Languages of the Pop Pacific (part 2) – English
New Jeans, one of the breakout sensations of the K-pop industry, performed their viral hits “Super Shy”(2023) and “OMG”(2023) at the 2023 Billboard Music Awards. New Jeans shows that English has joined Korean as among the “official” languages of the K-pop cultural sphere, part of what I term the “Pop Pacific.” In fact, English is the native language of two of the four members, Hanni (of Vietnamese ancestry) and Danielle (of mixed Korean-Australian ancestry), who both can claim Australia as their native country.
And they used a lot of English in their “K-pop” songs. 86.7% of the words (347 of 402 words) in Super Shy were in English:
…along with nearly half of the words in OMG (313 of 642 words).
New Jeans won the best new top global K-pop artist award, beating out Stray Kids, TOMORROW X TOGETHER, TWICE and Jimin of BTS. Except for Jimin, all other nominees, like New Jeans, had English names. And even BTS is a romanized spelling of the English abbreviation of the group’s Korean name, Bangtan Sonyeondan (방탄소년단, Bulletproof Boy Scouts), although in 2017, BTS announced that their initials would conveniently switch to the English “Beyond the scene”.
So much English has entered into K-pop songs, and so many K-pop songs are translated and sung in Japanese by the original groups (the so-called “Japanese version” of songs), that the idea of K-pop standing for music sung in Korean no longer makes sense. In a previous post, I examined Korean, which signifies the K in K-pop. In this post, I will look at the use of English and Japanese in the K-pop world, and what it shows about Korea’s ambiguous relationship with the US and Japan.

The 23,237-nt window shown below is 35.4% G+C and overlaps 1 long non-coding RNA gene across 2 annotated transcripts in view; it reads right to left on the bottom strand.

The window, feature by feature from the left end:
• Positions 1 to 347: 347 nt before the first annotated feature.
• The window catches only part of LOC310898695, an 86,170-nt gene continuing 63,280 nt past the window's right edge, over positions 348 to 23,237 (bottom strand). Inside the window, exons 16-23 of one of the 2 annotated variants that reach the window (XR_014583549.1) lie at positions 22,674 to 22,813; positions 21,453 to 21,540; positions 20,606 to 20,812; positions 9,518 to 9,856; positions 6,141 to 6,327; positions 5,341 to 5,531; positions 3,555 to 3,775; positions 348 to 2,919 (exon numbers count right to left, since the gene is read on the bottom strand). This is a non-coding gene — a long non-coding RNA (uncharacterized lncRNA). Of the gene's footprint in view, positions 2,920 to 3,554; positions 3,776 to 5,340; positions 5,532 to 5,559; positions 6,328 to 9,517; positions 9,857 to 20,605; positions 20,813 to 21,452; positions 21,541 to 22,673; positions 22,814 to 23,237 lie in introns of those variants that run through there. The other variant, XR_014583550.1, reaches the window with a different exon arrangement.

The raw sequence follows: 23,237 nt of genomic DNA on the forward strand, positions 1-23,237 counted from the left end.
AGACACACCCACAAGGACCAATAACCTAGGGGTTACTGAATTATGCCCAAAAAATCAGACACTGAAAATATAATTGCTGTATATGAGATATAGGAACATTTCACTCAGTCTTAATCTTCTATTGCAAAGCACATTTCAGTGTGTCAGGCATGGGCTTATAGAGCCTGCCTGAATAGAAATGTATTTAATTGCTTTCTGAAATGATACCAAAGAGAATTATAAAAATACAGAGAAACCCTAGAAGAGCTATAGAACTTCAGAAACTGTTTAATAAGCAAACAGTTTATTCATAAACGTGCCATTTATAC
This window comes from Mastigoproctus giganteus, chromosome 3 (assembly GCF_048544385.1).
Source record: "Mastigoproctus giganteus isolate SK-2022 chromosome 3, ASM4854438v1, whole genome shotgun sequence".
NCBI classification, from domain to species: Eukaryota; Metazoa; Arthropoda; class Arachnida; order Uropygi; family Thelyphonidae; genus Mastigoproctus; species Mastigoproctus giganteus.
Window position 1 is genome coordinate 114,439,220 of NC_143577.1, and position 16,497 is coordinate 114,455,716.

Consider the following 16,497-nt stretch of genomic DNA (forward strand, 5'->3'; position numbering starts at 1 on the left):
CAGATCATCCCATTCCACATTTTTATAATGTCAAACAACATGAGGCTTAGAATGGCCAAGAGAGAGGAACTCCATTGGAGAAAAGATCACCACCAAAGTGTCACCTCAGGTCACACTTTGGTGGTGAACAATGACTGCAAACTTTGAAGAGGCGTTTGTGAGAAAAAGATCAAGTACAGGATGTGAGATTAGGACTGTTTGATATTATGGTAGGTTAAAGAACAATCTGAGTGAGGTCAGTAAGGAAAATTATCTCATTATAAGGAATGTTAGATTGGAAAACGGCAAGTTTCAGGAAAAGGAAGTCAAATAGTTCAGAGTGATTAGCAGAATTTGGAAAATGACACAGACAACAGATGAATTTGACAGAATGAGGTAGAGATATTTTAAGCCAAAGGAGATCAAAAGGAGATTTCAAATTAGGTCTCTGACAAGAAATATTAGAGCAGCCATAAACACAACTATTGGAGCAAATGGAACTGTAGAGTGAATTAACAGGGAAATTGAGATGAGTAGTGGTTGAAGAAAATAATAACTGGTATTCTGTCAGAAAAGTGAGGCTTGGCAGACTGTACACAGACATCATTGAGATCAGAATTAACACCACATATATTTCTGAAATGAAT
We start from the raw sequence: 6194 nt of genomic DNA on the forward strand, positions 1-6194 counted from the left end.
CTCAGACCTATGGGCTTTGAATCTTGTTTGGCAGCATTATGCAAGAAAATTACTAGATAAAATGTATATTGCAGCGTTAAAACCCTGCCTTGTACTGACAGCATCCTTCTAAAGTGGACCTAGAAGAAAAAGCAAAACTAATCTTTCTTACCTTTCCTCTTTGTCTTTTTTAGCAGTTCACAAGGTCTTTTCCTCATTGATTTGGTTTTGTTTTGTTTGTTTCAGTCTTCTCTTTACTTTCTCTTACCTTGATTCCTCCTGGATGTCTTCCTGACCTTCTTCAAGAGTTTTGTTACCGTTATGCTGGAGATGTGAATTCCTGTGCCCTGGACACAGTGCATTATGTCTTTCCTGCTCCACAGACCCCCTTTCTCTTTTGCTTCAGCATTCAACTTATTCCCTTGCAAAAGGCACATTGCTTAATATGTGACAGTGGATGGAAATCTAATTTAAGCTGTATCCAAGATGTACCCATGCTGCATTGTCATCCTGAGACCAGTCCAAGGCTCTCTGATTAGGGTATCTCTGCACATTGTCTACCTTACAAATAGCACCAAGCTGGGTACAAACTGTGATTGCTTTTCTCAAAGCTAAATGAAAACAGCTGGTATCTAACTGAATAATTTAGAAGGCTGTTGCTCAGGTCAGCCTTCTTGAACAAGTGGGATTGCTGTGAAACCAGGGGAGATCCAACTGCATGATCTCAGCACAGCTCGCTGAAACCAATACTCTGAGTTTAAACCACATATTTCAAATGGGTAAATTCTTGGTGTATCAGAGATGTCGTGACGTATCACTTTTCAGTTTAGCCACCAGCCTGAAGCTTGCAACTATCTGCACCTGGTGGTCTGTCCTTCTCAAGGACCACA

Many of the non-Chorus lyrics of K-pop songs today are in English, not Korean. Sometimes K-pop groups release songs only in English, such as BTS’s “Dynamite” or “Butter,” and TWICE’s “The Feels.” So what does the K in K-pop mean? Professor David Tizzard writes that “We are thus left unsure what the K means. We know that it is popular. We know people love it. And we know people use it. The more it is loved, the more that it moves away from what it once was.”
English is now quite common in K-pop songs, and could be considered one of the “official” languages of the “Pop Pacific,” a transnational cultural sphere. While Korean is the “prestige” language of K-pop, English binds the international audience together. This was especially noticeable as K-pop moved into the “second generation” in the 2000s and aimed at audiences outside of Korea. Just take a look at the lyrics and imagery from Kiss of Life, one of my favorite groups, in “Shhh” (2023). Of the four members, two are American and one is Thai.
Notice the hooks (the catchiest parts of the songs, like the chorus) of “shhh” like almost all songs in K-pop, are in English. Because English is learned by most youth in Asia, and used a lot by the educated middle classes, it has an aura of cool and sophistication. And, this is the part that most people worldwide can actually sing along to while humming along to the Korean lyrics.
This is a trend established by J-pop songs in the early 1990s, which scattered English phrases throughout songs or in titles, like TRF’s “EZ Do Dance”. The effect is to give even more of a western sound and feeling to J-pop songs. The use of English in J-pop wasn’t just copying English words, but rather mixing Japanese and English together And in K-pop and J-pop, the use of English words is a signal that the song is “hip” and “trendy”.